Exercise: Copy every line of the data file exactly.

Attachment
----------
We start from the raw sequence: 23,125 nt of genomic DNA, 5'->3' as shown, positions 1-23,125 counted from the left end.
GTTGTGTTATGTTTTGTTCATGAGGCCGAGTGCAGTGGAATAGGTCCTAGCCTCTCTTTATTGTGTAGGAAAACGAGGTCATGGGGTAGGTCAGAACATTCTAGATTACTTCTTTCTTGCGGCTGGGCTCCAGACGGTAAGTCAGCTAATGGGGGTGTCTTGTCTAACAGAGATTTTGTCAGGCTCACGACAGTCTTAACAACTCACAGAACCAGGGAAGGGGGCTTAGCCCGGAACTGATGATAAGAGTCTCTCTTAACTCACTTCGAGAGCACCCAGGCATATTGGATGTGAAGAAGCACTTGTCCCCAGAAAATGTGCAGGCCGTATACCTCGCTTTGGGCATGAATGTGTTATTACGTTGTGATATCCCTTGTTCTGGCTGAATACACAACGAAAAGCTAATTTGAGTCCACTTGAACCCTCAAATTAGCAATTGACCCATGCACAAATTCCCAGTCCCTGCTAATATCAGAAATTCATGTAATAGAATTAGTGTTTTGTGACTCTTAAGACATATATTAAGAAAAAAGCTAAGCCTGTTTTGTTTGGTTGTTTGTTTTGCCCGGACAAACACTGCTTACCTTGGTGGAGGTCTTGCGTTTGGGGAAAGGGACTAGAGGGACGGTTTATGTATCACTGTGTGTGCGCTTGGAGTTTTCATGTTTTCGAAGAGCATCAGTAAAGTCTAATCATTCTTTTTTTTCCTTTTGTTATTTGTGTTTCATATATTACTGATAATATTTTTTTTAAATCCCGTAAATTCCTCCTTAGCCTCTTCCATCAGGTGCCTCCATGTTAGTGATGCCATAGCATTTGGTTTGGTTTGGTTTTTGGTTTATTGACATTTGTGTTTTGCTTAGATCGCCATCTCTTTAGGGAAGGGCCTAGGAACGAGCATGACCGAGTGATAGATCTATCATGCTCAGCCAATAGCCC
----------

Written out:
We start from the raw sequence: 23,125 nt of genomic DNA, 5'->3' as shown, positions 1-23,125 counted from the left end.
GTTGTGTTATGTTTTGTTCATGAGGCCGAGTGCAGTGGAATAGGTCCTAGCCTCTCTTTATTGTGTAGGAAAACGAGGTCATGGGGTAGGTCAGAACATTCTAGATTACTTCTTTCTTGCGGCTGGGCTCCAGACGGTAAGTCAGCTAATGGGGGTGTCTTGTCTAACAGAGATTTTGTCAGGCTCACGACAGTCTTAACAACTCACAGAACCAGGGAAGGGGGCTTAGCCCGGAACTGATGATAAGAGTCTCTCTTAACTCACTTCGAGAGCACCCAGGCATATTGGATGTGAAGAAGCACTTGTCCCCAGAAAATGTGCAGGCCGTATACCTCGCTTTGGGCATGAATGTGTTATTACGTTGTGATATCCCTTGTTCTGGCTGAATACACAACGAAAAGCTAATTTGAGTCCACTTGAACCCTCAAATTAGCAATTGACCCATGCACAAATTCCCAGTCCCTGCTAATATCAGAAATTCATGTAATAGAATTAGTGTTTTGTGACTCTTAAGACATATATTAAGAAAAAAGCTAAGCCTGTTTTGTTTGGTTGTTTGTTTTGCCCGGACAAACACTGCTTACCTTGGTGGAGGTCTTGCGTTTGGGGAAAGGGACTAGAGGGACGGTTTATGTATCACTGTGTGTGCGCTTGGAGTTTTCATGTTTTCGAAGAGCATCAGTAAAGTCTAATCATTCTTTTTTTTCCTTTTGTTATTTGTGTTTCATATATTACTGATAATATTTTTTTTAAATCCCGTAAATTCCTCCTTAGCCTCTTCCATCAGGTGCCTCCATGTTAGTGATGCCATAGCATTTGGTTTGGTTTGGTTTTTGGTTTATTGACATTTGTGTTTTGCTTAGATCGCCATCTCTTTAGGGAAGGGCCTAGGAACGAGCATGACCGAGTGATAGATCTATCATGCTCAGCCAATAGCCC